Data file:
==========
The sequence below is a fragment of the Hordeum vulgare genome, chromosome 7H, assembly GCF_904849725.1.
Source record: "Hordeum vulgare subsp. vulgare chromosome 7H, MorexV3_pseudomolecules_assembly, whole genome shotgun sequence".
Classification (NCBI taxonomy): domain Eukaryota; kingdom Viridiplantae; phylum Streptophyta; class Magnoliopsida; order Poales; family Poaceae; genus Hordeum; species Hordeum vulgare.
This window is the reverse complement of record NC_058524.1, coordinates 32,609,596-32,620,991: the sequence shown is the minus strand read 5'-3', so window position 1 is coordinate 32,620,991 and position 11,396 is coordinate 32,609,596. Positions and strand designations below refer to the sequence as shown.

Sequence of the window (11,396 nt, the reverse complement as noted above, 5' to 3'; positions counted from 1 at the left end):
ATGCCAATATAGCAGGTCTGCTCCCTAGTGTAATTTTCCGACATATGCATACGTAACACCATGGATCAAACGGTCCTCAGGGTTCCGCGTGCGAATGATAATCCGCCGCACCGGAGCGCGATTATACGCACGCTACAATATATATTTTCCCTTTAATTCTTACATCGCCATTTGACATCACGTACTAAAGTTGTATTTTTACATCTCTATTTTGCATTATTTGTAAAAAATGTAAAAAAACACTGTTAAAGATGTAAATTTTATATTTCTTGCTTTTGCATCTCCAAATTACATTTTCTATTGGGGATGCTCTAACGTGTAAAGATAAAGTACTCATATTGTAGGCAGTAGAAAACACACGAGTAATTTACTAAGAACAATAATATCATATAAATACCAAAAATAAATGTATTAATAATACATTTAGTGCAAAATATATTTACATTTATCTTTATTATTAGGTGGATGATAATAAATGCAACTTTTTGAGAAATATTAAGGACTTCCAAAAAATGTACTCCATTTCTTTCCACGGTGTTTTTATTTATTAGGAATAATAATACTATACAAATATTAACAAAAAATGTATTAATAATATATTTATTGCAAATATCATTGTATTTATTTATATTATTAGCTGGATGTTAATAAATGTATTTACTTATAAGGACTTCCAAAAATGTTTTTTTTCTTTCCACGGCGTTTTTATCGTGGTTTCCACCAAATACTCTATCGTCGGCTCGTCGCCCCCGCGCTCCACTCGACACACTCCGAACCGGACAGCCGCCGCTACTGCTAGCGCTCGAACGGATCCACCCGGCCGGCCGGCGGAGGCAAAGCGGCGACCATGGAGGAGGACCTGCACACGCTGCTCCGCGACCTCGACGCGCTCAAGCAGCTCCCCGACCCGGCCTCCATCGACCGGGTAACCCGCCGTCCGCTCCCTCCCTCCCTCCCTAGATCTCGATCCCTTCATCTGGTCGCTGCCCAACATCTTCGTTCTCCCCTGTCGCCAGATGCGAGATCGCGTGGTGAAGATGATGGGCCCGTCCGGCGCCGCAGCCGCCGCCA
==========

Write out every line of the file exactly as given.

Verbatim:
The sequence below is a fragment of the Hordeum vulgare genome, chromosome 7H, assembly GCF_904849725.1.
Source record: "Hordeum vulgare subsp. vulgare chromosome 7H, MorexV3_pseudomolecules_assembly, whole genome shotgun sequence".
Classification (NCBI taxonomy): domain Eukaryota; kingdom Viridiplantae; phylum Streptophyta; class Magnoliopsida; order Poales; family Poaceae; genus Hordeum; species Hordeum vulgare.
This window is the reverse complement of record NC_058524.1, coordinates 32,609,596-32,620,991: the sequence shown is the minus strand read 5'-3', so window position 1 is coordinate 32,620,991 and position 11,396 is coordinate 32,609,596. Positions and strand designations below refer to the sequence as shown.

Sequence of the window (11,396 nt, the reverse complement as noted above, 5' to 3'; positions counted from 1 at the left end):
ATGCCAATATAGCAGGTCTGCTCCCTAGTGTAATTTTCCGACATATGCATACGTAACACCATGGATCAAACGGTCCTCAGGGTTCCGCGTGCGAATGATAATCCGCCGCACCGGAGCGCGATTATACGCACGCTACAATATATATTTTCCCTTTAATTCTTACATCGCCATTTGACATCACGTACTAAAGTTGTATTTTTACATCTCTATTTTGCATTATTTGTAAAAAATGTAAAAAAACACTGTTAAAGATGTAAATTTTATATTTCTTGCTTTTGCATCTCCAAATTACATTTTCTATTGGGGATGCTCTAACGTGTAAAGATAAAGTACTCATATTGTAGGCAGTAGAAAACACACGAGTAATTTACTAAGAACAATAATATCATATAAATACCAAAAATAAATGTATTAATAATACATTTAGTGCAAAATATATTTACATTTATCTTTATTATTAGGTGGATGATAATAAATGCAACTTTTTGAGAAATATTAAGGACTTCCAAAAAATGTACTCCATTTCTTTCCACGGTGTTTTTATTTATTAGGAATAATAATACTATACAAATATTAACAAAAAATGTATTAATAATATATTTATTGCAAATATCATTGTATTTATTTATATTATTAGCTGGATGTTAATAAATGTATTTACTTATAAGGACTTCCAAAAATGTTTTTTTTCTTTCCACGGCGTTTTTATCGTGGTTTCCACCAAATACTCTATCGTCGGCTCGTCGCCCCCGCGCTCCACTCGACACACTCCGAACCGGACAGCCGCCGCTACTGCTAGCGCTCGAACGGATCCACCCGGCCGGCCGGCGGAGGCAAAGCGGCGACCATGGAGGAGGACCTGCACACGCTGCTCCGCGACCTCGACGCGCTCAAGCAGCTCCCCGACCCGGCCTCCATCGACCGGGTAACCCGCCGTCCGCTCCCTCCCTCCCTCCCTAGATCTCGATCCCTTCATCTGGTCGCTGCCCAACATCTTCGTTCTCCCCTGTCGCCAGATGCGAGATCGCGTGGTGAAGATGATGGGCCCGTCCGGCGCCGCAGCCGCCGCCA